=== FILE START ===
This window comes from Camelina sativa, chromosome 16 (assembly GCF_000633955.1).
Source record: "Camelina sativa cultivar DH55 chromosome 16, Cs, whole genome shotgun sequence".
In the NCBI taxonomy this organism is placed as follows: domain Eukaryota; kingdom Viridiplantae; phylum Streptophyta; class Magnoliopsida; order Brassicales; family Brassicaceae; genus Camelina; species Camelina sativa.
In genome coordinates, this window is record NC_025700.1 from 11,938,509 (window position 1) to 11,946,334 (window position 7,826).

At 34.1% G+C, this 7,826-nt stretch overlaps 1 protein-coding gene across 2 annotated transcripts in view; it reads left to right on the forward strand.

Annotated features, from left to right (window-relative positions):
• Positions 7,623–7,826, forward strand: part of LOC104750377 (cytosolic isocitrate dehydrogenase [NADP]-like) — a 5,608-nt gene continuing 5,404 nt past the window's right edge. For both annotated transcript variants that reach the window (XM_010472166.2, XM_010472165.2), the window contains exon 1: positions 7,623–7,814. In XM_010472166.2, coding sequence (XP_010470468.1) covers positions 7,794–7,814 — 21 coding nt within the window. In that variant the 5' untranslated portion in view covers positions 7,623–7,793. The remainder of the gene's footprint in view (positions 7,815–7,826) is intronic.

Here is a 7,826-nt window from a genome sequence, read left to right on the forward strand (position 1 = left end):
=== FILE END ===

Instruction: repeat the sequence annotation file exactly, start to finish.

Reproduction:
This window comes from Camelina sativa, chromosome 16 (assembly GCF_000633955.1).
Source record: "Camelina sativa cultivar DH55 chromosome 16, Cs, whole genome shotgun sequence".
In the NCBI taxonomy this organism is placed as follows: domain Eukaryota; kingdom Viridiplantae; phylum Streptophyta; class Magnoliopsida; order Brassicales; family Brassicaceae; genus Camelina; species Camelina sativa.
In genome coordinates, this window is record NC_025700.1 from 11,938,509 (window position 1) to 11,946,334 (window position 7,826).

At 34.1% G+C, this 7,826-nt stretch overlaps 1 protein-coding gene across 2 annotated transcripts in view; it reads left to right on the forward strand.

Annotated features, from left to right (window-relative positions):
• Positions 7,623–7,826, forward strand: part of LOC104750377 (cytosolic isocitrate dehydrogenase [NADP]-like) — a 5,608-nt gene continuing 5,404 nt past the window's right edge. For both annotated transcript variants that reach the window (XM_010472166.2, XM_010472165.2), the window contains exon 1: positions 7,623–7,814. In XM_010472166.2, coding sequence (XP_010470468.1) covers positions 7,794–7,814 — 21 coding nt within the window. In that variant the 5' untranslated portion in view covers positions 7,623–7,793. The remainder of the gene's footprint in view (positions 7,815–7,826) is intronic.

Here is a 7,826-nt window from a genome sequence, read left to right on the forward strand (position 1 = left end):